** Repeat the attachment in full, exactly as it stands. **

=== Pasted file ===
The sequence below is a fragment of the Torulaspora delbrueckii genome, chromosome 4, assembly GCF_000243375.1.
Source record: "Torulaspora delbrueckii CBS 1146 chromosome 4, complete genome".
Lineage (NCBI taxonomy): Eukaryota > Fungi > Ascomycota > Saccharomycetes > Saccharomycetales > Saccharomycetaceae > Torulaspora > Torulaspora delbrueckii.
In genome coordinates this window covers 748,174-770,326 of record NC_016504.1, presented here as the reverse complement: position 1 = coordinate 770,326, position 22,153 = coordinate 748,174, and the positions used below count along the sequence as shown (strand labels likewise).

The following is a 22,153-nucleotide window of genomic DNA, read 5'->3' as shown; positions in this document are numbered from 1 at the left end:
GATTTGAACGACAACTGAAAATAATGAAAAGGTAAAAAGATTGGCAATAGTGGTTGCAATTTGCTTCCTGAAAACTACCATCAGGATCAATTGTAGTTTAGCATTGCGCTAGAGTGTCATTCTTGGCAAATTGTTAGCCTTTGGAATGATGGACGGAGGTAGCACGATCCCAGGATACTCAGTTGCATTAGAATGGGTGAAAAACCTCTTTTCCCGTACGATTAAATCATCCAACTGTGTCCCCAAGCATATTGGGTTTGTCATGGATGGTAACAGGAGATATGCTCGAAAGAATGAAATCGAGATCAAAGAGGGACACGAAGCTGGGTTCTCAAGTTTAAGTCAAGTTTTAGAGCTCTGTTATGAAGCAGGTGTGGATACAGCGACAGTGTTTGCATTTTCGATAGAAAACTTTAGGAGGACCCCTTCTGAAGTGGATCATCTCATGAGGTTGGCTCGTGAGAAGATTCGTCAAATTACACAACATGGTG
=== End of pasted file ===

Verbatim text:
The sequence below is a fragment of the Torulaspora delbrueckii genome, chromosome 4, assembly GCF_000243375.1.
Source record: "Torulaspora delbrueckii CBS 1146 chromosome 4, complete genome".
Lineage (NCBI taxonomy): Eukaryota > Fungi > Ascomycota > Saccharomycetes > Saccharomycetales > Saccharomycetaceae > Torulaspora > Torulaspora delbrueckii.
In genome coordinates this window covers 748,174-770,326 of record NC_016504.1, presented here as the reverse complement: position 1 = coordinate 770,326, position 22,153 = coordinate 748,174, and the positions used below count along the sequence as shown (strand labels likewise).

The following is a 22,153-nucleotide window of genomic DNA, read 5'->3' as shown; positions in this document are numbered from 1 at the left end:
GATTTGAACGACAACTGAAAATAATGAAAAGGTAAAAAGATTGGCAATAGTGGTTGCAATTTGCTTCCTGAAAACTACCATCAGGATCAATTGTAGTTTAGCATTGCGCTAGAGTGTCATTCTTGGCAAATTGTTAGCCTTTGGAATGATGGACGGAGGTAGCACGATCCCAGGATACTCAGTTGCATTAGAATGGGTGAAAAACCTCTTTTCCCGTACGATTAAATCATCCAACTGTGTCCCCAAGCATATTGGGTTTGTCATGGATGGTAACAGGAGATATGCTCGAAAGAATGAAATCGAGATCAAAGAGGGACACGAAGCTGGGTTCTCAAGTTTAAGTCAAGTTTTAGAGCTCTGTTATGAAGCAGGTGTGGATACAGCGACAGTGTTTGCATTTTCGATAGAAAACTTTAGGAGGACCCCTTCTGAAGTGGATCATCTCATGAGGTTGGCTCGTGAGAAGATTCGTCAAATTACACAACATGGTG